Blending Community-Driven Learning Activities
…we become ourselves through others…
Lev Vygotsky, Development of Higher Mental Functions
Learning does not belong to individual persons, but to the various conversations of which they are a part.
R. P. McDermott, On Becoming Labelled – The Story of Adam
About this chapter
Chapter 8, Blending Community-Driven Learning Activities turns our attention to learning activities that are driven by community-centered activities or collaboration between learners in order to enhance flexibility, effectiveness, and engagement — whether online or onsite. This chapter emphasizes learning activities that are backed by research in both modes.
From the guide…
Many chapters of this guide feature a “to do” item to help you focus your own blended course design:
Continue to develop plans for your prototype lesson using the course design map. By the end of this chapter, you should have enough ideas and notes in your course design map to begin building one blended lesson in your online environment.
There are a many free or open platforms for online collaboration and community-building. Here are some by category:
fille cherche relation Blogging:
The general strengths of and weaknesses of onsite and online environments with respect to interaction:
hop over to this site Onsite
rencontre femme bitche Online
|https://www.tuseguro.com/kambjasie/1438 Strengths||rencontre figeac 46 Human Connection: It is easier to bond and develop a social presence in a face-to-face environment. It makes it easier to develop trust. http://www.vffl.at/lybistok/2037 Spontaneity: Allows the generation of rapid chains of associated ideas and serendipitous discoveries||georgische männer kennenlernen Flexibility: Students can contribute to the discussion at the time and place that is most convenient for them. Participation: All students can participate because time and place constraints are removed.Depth of Reflection: Learners have time to more carefully consider and provide evidence for their claims and provide deeper more thoughtful reflections.|
|Weaknesses||Participation: Cannot always have everyone participate, especially if the class is large and/or there are dominating personalities.Flexibility: Limited time, which means that you may not be able to reach the discussion depth that you would like.||Spontaneity: Does not encourage the generation of rapid chains of ideas and serendipitous discoveries.Procrastination: There may be a tendency towards procrastination when students have increased flexibility and autonomy.Human Connection: The medium is considered to be impersonal which may cause a lower satisfaction level with the communication.|
Comparison of traditional learning journals and blogs
|opcje binarne demo bez depozytu Journal||http://www.tsv-warthausen.de/prikotre/4620 Blog|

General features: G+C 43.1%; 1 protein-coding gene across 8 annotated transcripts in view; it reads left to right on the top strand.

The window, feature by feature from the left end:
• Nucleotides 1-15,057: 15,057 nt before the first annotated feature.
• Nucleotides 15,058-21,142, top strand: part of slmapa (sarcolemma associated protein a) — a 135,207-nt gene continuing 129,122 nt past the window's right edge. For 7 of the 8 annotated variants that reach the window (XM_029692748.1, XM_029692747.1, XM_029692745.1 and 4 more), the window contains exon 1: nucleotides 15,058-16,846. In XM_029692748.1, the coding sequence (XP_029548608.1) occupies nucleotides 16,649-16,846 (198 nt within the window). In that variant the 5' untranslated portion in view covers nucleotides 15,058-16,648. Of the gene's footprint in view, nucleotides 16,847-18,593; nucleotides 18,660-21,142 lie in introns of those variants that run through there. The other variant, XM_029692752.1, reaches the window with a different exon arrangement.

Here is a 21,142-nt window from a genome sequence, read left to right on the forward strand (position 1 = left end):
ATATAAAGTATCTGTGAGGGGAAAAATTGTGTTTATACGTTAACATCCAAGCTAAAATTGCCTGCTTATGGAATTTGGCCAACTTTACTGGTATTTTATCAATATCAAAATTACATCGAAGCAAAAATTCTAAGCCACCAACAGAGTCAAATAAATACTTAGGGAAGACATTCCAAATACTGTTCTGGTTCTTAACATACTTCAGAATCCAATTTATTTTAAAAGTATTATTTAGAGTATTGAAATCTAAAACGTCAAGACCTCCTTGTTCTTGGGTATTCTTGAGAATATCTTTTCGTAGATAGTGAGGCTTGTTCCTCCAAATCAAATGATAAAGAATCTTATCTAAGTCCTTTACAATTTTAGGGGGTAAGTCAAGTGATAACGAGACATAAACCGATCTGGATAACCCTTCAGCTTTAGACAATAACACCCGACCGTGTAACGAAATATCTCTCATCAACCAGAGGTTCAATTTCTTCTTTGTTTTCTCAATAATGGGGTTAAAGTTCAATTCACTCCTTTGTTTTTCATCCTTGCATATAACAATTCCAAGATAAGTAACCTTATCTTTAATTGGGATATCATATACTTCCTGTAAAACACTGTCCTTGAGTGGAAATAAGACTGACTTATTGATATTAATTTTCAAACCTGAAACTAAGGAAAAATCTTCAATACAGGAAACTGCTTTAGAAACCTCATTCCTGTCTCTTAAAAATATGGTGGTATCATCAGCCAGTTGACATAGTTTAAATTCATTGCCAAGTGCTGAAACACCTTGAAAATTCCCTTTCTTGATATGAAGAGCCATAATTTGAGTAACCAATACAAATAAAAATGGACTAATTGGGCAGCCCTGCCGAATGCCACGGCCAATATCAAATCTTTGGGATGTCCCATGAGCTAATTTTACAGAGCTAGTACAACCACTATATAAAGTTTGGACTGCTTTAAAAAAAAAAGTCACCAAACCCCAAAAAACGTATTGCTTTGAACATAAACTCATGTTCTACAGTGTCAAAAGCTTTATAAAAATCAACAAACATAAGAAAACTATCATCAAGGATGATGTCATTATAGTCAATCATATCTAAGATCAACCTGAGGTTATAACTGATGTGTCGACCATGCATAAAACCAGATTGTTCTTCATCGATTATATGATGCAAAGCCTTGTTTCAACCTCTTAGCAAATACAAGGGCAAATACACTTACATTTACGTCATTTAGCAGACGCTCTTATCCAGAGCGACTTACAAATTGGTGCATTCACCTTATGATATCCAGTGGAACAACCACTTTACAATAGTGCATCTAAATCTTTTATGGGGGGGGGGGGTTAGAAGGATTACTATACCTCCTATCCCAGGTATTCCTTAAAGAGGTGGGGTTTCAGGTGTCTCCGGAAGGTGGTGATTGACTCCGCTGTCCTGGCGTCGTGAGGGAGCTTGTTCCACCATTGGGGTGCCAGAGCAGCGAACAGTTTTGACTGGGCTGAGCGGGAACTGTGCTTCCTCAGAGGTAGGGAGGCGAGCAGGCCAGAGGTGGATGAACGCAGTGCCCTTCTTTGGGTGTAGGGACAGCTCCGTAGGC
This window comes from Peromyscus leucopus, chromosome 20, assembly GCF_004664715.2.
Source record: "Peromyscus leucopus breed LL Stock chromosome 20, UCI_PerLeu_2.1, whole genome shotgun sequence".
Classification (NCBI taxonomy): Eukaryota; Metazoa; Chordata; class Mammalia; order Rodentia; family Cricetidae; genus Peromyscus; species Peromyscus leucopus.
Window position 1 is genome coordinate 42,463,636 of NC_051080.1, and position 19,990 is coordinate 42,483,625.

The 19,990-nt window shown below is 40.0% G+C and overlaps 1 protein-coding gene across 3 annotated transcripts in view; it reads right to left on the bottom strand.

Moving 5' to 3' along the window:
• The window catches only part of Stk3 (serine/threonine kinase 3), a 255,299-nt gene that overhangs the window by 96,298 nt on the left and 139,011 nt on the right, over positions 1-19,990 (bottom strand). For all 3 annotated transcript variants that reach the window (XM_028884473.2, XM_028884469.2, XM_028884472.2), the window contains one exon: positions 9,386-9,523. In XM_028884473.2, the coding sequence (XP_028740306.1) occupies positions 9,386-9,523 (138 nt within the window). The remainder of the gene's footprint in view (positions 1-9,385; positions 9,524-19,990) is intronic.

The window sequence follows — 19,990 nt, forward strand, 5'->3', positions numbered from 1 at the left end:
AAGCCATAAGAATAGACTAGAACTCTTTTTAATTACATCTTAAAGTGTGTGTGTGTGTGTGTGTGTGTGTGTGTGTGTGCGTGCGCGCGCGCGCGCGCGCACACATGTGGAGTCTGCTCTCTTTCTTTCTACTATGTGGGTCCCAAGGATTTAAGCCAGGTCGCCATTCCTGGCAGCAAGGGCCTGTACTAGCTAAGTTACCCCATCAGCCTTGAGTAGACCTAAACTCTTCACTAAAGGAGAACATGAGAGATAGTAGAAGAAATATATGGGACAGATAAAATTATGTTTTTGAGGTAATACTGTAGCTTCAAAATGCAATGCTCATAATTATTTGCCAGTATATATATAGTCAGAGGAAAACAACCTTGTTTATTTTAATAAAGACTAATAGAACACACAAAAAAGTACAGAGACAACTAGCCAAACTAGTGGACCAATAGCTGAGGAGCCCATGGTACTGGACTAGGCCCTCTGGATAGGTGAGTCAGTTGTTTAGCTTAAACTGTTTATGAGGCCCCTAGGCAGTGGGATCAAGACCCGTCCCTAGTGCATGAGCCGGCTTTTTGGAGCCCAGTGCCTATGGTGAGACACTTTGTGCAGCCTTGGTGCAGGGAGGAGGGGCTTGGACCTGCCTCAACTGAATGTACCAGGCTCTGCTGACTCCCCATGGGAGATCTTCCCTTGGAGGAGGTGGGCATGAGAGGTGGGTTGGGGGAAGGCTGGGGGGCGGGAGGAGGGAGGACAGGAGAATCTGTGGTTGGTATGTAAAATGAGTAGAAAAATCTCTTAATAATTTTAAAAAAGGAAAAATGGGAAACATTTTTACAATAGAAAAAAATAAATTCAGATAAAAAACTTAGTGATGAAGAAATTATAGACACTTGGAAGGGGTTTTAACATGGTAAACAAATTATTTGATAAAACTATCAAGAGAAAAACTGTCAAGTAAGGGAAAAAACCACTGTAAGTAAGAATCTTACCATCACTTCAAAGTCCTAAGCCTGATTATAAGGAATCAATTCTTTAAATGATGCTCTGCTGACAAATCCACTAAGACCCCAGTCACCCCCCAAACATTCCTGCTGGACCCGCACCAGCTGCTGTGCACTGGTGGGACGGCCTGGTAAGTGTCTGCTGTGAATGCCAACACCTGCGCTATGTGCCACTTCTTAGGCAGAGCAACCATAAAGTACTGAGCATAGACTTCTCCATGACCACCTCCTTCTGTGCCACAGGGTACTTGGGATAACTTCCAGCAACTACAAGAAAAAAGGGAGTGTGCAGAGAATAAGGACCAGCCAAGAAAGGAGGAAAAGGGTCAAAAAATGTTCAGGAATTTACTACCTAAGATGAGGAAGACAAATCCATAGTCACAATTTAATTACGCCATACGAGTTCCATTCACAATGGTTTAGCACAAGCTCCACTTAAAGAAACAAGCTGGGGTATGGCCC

|Audience||Teacher, learner||Teacher, learner, peers, others|
|Content||Journal entries (personal reflections, summaries)||Journal entries, reviews, showcase works, opinion pieces, etc.|
|Access||Closed (private)||Open (public)|
|Space||Teacher-owned, e.g. LMS||Student-owned, e.g. blog platform|
References & Readings
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Garrison, D. R., & Archer. W. (2000). A transactional perspective on teaching-learning transaction: A framework for adult and higher education. Oxford: Pergamon.
Garrison, D. R., & Cleveland-Innes, M. (2005). Cognitive presence in online learning: Interaction is not enough. American Journal of Distance Education, 19(3), 133–148.
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Johnson, E. J., & Card, K. (2008). The effects of instructor and student immediacy behaviors in writing improvement and course satisfaction in a web-based undergraduate course. MountainRise, The International Journal of the Scholarship of Teaching and Learning, 4(2), 1–21.
Kessler, P. D., & Lund, C. H. (2004). Reflective journaling: Developing an online journal for distance education. Nurse Educator, 29(1), 20–24.
McDermott, R. P. (1999). On becoming labelled: The story of Adam. In P. Murphy (Ed.), Learners, learning, and assessment (pp. 1–21). London: Paul Chapman Publishing, Ltd.
Sands, P. (2002). Inside outside, upside downside: Strategies for connecting online and face-to-face instruction in hybrid courses. Teaching with Technology Today, 8(6). Retrieved from www.uwsa.edu/ttt/articles/sands2.htm.
Vygotsky, L. S. (1966). Development of higher mental functions. In A. N. Leontyev, A. R. Luria, & A. Smirnov (Eds.), Psychological Research in the USSR. Moscow: Progress Publishers.
Wenger, E. (2007). Communities of practice: A brief introduction. In Communities of practice. Retrieved from www.ewenger.com/theory.